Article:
The fifth exercise is a meditation in which one imagines what someone (not oneself) sees, hears, smells, tastes, and touches in hell (65). Here Ignatius is seeking to bring one’s sense life into the prayer experience, making it thereby a more fully personal act. Because of its fear-inspiring subject matter, this exercise usually stirs a deep and powerful emotional response. Ignatius wants it to provoke a faith experience in which one thanks God for being mercifully spared. He also wants to generate feelings of fear that can condition one’s future response to sin, for as he says in the prelude: “if because of my faults I forget the love of the eternal Lord, at least the fear of punishments will keep me from falling into sin” (65).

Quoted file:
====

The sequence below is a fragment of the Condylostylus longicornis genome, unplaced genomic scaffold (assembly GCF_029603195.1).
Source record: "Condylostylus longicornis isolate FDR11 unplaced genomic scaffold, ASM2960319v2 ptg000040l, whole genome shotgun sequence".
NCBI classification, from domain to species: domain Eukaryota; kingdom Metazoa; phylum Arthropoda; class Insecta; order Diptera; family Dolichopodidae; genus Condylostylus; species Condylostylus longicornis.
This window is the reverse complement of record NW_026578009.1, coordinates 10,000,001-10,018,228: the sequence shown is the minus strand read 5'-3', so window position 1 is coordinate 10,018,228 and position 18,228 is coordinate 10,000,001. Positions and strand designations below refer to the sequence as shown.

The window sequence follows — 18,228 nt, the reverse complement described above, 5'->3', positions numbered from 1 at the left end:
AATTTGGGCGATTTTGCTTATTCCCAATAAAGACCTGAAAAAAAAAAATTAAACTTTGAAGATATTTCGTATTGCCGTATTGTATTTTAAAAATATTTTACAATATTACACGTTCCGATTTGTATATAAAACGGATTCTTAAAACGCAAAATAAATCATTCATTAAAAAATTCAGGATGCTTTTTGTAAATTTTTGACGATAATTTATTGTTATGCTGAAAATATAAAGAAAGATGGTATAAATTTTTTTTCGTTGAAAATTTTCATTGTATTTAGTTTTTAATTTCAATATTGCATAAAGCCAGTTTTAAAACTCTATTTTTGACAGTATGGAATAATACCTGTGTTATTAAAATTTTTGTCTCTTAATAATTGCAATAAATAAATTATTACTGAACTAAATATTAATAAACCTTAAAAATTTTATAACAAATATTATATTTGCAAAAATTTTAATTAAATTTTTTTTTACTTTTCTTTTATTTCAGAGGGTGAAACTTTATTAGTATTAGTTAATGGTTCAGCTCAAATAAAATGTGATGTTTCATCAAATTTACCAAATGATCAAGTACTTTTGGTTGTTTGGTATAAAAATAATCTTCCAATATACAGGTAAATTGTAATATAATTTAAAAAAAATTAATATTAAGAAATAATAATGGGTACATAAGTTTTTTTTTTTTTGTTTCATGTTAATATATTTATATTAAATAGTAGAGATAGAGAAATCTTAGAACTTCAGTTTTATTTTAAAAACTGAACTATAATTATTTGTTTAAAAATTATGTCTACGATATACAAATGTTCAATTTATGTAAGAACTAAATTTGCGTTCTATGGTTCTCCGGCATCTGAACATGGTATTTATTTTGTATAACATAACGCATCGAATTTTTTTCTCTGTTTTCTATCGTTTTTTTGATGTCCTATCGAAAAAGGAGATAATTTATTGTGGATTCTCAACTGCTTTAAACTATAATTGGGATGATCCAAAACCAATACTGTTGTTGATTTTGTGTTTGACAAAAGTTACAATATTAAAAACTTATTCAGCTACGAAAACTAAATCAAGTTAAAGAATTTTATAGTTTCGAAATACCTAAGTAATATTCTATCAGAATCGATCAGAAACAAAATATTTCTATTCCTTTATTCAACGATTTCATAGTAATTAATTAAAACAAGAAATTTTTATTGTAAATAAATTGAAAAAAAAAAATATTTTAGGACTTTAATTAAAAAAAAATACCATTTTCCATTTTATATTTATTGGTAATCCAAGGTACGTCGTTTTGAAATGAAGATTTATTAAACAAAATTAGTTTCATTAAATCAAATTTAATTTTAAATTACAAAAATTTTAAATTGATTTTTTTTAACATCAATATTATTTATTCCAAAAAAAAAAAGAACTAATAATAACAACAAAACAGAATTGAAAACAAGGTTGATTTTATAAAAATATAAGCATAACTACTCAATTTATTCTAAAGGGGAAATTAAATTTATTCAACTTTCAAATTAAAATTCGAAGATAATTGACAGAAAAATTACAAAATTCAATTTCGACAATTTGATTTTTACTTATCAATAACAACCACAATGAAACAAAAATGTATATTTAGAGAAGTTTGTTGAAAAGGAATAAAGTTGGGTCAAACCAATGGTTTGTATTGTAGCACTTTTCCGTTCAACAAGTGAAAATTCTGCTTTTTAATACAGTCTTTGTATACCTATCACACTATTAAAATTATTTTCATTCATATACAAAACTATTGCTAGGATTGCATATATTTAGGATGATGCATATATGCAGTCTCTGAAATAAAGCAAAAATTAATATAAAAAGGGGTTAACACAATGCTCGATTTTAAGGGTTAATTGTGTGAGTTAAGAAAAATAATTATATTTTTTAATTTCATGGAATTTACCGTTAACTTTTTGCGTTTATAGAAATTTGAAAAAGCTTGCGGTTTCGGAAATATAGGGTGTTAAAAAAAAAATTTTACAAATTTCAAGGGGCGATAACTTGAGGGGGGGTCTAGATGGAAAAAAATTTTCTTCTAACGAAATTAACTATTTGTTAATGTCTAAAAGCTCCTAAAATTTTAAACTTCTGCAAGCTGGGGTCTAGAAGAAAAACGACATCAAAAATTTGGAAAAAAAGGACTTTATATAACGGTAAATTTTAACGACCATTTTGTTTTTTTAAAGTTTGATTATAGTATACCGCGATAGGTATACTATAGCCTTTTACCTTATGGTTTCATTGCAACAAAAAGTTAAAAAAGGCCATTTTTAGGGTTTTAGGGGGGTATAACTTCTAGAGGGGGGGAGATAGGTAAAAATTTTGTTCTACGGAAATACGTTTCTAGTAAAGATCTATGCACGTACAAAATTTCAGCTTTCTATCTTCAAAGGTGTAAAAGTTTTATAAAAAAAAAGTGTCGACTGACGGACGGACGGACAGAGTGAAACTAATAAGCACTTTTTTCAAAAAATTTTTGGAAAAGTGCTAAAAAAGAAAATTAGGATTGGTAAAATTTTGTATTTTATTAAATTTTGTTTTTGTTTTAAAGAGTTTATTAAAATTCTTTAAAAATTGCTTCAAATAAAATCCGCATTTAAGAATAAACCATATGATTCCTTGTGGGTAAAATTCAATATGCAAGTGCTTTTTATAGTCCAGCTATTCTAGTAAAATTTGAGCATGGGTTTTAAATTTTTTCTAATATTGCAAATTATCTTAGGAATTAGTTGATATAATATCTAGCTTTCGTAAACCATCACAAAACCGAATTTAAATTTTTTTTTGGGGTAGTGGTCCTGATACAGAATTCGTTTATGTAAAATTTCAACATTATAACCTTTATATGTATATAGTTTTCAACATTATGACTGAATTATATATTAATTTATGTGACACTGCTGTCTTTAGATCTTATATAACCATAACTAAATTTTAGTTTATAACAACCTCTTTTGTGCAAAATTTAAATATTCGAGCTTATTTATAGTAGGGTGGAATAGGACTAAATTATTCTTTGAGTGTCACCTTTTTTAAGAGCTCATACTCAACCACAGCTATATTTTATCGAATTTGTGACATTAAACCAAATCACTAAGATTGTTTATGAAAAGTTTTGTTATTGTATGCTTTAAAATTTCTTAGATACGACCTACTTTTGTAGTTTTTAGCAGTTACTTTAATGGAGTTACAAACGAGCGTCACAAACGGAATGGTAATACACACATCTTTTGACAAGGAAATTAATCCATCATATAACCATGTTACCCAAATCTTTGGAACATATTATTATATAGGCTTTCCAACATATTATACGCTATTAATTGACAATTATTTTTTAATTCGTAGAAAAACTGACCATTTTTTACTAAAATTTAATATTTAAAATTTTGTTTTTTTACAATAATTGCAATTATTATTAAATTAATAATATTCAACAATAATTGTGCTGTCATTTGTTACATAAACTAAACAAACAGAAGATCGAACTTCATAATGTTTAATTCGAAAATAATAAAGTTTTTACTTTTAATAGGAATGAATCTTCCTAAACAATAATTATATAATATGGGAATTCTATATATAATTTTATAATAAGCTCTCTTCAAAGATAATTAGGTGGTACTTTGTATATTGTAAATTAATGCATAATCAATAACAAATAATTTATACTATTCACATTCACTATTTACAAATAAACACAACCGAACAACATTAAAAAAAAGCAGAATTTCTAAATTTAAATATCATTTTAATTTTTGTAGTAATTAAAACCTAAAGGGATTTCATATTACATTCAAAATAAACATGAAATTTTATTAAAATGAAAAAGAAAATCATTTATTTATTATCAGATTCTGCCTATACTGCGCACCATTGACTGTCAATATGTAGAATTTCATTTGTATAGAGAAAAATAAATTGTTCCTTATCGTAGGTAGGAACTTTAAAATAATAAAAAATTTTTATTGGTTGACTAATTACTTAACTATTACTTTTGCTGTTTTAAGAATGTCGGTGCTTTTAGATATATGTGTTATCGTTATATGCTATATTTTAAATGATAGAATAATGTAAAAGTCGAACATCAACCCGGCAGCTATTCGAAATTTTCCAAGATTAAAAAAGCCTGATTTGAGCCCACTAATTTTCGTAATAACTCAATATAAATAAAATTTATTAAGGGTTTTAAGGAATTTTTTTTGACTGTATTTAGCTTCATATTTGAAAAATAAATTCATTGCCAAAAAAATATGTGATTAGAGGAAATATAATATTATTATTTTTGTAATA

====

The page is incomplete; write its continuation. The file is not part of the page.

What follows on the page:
The Second Week is structured to evoke an experience in which one seeks”an intimate knowledge of our Lord, who has become man for me, that I may love Him more and follow Him more closely’ (104). Towards this aim, Ignatius allots twelve days, though this number can be flexibly adapted (162). Except for the meditations of the Fourth Day, all others are contemplations, i.e., exercises in which a retreatant employs his or her imagination in an attempt to become an active participant in a Gospel mystery. When one switches from the mind’s rational to imaginative activity, a person is in a receptive mood for acquiring knowledge. In such a state, since the person is open to the whole scene, he or she is truly able to see more than when the rational mind is focusing on one point. Also by permitting his or her imagination to function on its own, a person allows deeper issues and feelings to surface and can sometimes come into contact with his or her creative drive for personal fulfillment through the images produced.